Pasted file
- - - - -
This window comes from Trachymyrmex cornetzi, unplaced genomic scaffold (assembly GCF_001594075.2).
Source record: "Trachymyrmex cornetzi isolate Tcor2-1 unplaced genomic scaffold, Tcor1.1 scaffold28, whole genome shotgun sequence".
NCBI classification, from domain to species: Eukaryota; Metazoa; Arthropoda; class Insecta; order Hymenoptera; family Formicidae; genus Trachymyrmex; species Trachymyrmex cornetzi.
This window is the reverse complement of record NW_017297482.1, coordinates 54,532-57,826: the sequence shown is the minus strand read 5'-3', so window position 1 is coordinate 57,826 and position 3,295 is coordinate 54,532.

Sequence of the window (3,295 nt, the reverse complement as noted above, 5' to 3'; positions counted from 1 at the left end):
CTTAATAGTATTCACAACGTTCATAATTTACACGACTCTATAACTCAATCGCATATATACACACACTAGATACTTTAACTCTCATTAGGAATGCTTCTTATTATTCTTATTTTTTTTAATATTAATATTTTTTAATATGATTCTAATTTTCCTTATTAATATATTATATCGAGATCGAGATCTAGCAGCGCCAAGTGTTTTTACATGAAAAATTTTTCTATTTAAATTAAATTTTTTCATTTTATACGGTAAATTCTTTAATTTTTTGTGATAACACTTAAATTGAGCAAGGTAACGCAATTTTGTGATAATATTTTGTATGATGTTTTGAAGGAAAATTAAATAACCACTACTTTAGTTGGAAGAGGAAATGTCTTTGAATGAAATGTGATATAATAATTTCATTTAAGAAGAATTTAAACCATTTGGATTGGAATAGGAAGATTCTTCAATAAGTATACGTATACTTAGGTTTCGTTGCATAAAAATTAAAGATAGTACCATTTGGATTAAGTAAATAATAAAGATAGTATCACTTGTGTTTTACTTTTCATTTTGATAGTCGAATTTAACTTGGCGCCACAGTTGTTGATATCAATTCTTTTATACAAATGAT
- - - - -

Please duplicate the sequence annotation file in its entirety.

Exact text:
This window comes from Trachymyrmex cornetzi, unplaced genomic scaffold (assembly GCF_001594075.2).
Source record: "Trachymyrmex cornetzi isolate Tcor2-1 unplaced genomic scaffold, Tcor1.1 scaffold28, whole genome shotgun sequence".
NCBI classification, from domain to species: Eukaryota; Metazoa; Arthropoda; class Insecta; order Hymenoptera; family Formicidae; genus Trachymyrmex; species Trachymyrmex cornetzi.
This window is the reverse complement of record NW_017297482.1, coordinates 54,532-57,826: the sequence shown is the minus strand read 5'-3', so window position 1 is coordinate 57,826 and position 3,295 is coordinate 54,532.

Sequence of the window (3,295 nt, the reverse complement as noted above, 5' to 3'; positions counted from 1 at the left end):
CTTAATAGTATTCACAACGTTCATAATTTACACGACTCTATAACTCAATCGCATATATACACACACTAGATACTTTAACTCTCATTAGGAATGCTTCTTATTATTCTTATTTTTTTTAATATTAATATTTTTTAATATGATTCTAATTTTCCTTATTAATATATTATATCGAGATCGAGATCTAGCAGCGCCAAGTGTTTTTACATGAAAAATTTTTCTATTTAAATTAAATTTTTTCATTTTATACGGTAAATTCTTTAATTTTTTGTGATAACACTTAAATTGAGCAAGGTAACGCAATTTTGTGATAATATTTTGTATGATGTTTTGAAGGAAAATTAAATAACCACTACTTTAGTTGGAAGAGGAAATGTCTTTGAATGAAATGTGATATAATAATTTCATTTAAGAAGAATTTAAACCATTTGGATTGGAATAGGAAGATTCTTCAATAAGTATACGTATACTTAGGTTTCGTTGCATAAAAATTAAAGATAGTACCATTTGGATTAAGTAAATAATAAAGATAGTATCACTTGTGTTTTACTTTTCATTTTGATAGTCGAATTTAACTTGGCGCCACAGTTGTTGATATCAATTCTTTTATACAAATGAT